State Visit to France – day 1

Motiv: The King and Queen meet pupils from the Swedish School in Paris outside the Hôtel des Invalides. Photo: royalcourt.se

Motiv: The King inspects the Guard of Honour together with the Military Governor of Paris, Hervé Charpentier. Photo: royalcourt.se

The King and Queen's state visit began on Tuesday 2 December.

Welcome banquet 
20:00 President François Hollande hosted a dinner for The King and Queen at the Élysée Palace.

The King gave a speech, in which he said: "Together we have a responsibility to work to ensure that COP21, which will be hosted by you in Paris next year, is a global success. Another important issue that we will be addressing during our visit is that of youth and integration. Working with – and for – young people always involves looking to the future, and therefore has its own unique significance."

The King gave a speech during the welcome banquet in which he highlighted the relationship between the two nations, both historically and today. Photo: TT

The King gave a speech during the welcome banquet in which he highlighted the relationship between the two nations, both historically and today. Photo: TT

The King and Queen open an illuminated artwork
18:05 The King and Queen's final programme event before the President's banquet was opening the illuminated artwork Jardin de lumière, created by Aleksandra Stratimirovic, at the Jardin du Palais Royal. The work consists of 1,700 LED bulbs mounted on seven metre high poles.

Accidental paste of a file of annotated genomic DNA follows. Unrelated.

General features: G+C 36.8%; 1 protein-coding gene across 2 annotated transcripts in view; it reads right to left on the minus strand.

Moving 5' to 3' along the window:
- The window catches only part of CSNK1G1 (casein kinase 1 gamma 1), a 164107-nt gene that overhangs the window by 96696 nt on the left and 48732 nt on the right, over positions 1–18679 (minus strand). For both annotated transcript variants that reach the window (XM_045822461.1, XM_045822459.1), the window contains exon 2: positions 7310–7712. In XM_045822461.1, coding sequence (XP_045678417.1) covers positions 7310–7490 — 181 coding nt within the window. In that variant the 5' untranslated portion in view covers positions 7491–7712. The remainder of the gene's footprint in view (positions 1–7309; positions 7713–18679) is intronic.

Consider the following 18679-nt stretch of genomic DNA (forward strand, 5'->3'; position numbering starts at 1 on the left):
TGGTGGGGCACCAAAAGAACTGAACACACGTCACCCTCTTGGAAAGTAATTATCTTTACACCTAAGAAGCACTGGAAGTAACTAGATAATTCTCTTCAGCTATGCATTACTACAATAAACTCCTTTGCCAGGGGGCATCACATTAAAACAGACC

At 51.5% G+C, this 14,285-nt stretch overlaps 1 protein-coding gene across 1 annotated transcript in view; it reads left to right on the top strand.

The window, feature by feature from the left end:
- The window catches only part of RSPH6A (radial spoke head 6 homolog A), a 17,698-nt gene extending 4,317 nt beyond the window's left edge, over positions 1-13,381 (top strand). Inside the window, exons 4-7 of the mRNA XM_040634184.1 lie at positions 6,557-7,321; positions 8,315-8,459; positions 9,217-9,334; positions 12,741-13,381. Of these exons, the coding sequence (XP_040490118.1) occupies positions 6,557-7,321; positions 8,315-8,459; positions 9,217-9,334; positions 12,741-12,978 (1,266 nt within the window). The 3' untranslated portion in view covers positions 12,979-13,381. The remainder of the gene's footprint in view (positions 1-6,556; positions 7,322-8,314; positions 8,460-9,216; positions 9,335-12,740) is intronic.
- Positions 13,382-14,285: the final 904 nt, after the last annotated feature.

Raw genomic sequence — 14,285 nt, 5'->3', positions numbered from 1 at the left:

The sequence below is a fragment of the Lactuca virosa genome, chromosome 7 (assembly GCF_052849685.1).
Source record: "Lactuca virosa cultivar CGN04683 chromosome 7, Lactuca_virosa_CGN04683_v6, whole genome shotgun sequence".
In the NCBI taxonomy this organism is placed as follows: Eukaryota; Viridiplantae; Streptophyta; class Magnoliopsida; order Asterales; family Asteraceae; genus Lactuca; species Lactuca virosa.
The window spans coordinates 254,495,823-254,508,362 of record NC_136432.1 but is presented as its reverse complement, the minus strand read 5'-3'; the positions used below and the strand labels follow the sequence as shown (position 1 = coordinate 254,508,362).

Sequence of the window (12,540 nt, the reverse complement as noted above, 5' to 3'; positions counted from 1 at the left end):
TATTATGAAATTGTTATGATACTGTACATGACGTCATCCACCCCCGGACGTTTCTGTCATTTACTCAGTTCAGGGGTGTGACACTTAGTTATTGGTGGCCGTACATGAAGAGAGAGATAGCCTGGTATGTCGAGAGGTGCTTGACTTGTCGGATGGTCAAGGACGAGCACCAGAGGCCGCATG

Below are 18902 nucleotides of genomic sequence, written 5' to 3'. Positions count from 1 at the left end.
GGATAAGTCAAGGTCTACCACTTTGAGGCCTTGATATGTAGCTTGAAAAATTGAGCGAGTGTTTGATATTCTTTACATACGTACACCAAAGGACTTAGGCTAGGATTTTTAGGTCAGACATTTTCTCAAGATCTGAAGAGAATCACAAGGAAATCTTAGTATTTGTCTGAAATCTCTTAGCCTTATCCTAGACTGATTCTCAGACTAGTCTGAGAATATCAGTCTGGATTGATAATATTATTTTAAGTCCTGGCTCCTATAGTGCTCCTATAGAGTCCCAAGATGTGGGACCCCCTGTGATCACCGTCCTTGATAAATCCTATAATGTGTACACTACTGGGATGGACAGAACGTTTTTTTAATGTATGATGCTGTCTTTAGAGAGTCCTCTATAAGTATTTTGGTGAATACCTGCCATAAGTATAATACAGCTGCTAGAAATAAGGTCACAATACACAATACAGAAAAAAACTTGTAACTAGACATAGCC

The King and Queen visit the Swedish Institute
16:57 The King and Queen arrived at the Swedish Institute for a reception to which Swedes living in Paris were invited.

The Swedish Institute in Paris is Sweden's only overseas cultural centre, and is an active meeting place for Franco-Swedes and international cultural collaboration. The centre includes a film auditorium, a concert hall, an art collection and guest accommodation for Swedish researchers and cultural workers. Swedish language courses are provided for 250 French people every week. 

Annika Rembe, Director General of the Swedish Institute, took part in the state visit. Photo: royalcourt.se

Annika Rembe, Director General of the Swedish Institute, took part in the state visit. Photo: royalcourt.se

Annika Rembe is Director General of the Swedish Institute, and was one of the hosts for the reception at the Swedish cultural centre in Paris.

What is the role of the Swedish Institute in a state visit?
We often take part in state visits and help to draw up the programme. This could involve elements such as film festivals, exhibitions, dramatic art and seminars within a variety of different areas. The Swedish Institute has a broad mandate.

Who has been invited to the reception here this evening?
Mainly Swedes living in Paris: artists, writers, students and others who live and work here. There's a real sense of pride at being part of the Swedish colony here, and a great interest in meeting The King and Queen.

The Swedish Institute is a state agency that has been tasked with spreading information about Sweden abroad. Its work includes raising awareness of Swedish social and cultural life, and promoting an exchange of ideas and knowledge within culture, education, research and society. The institute also teaches Swedish as a foreign language abroad.

The King and the President of the Senate on their way into the Luxembourg Palace. Photo: royalcourt.se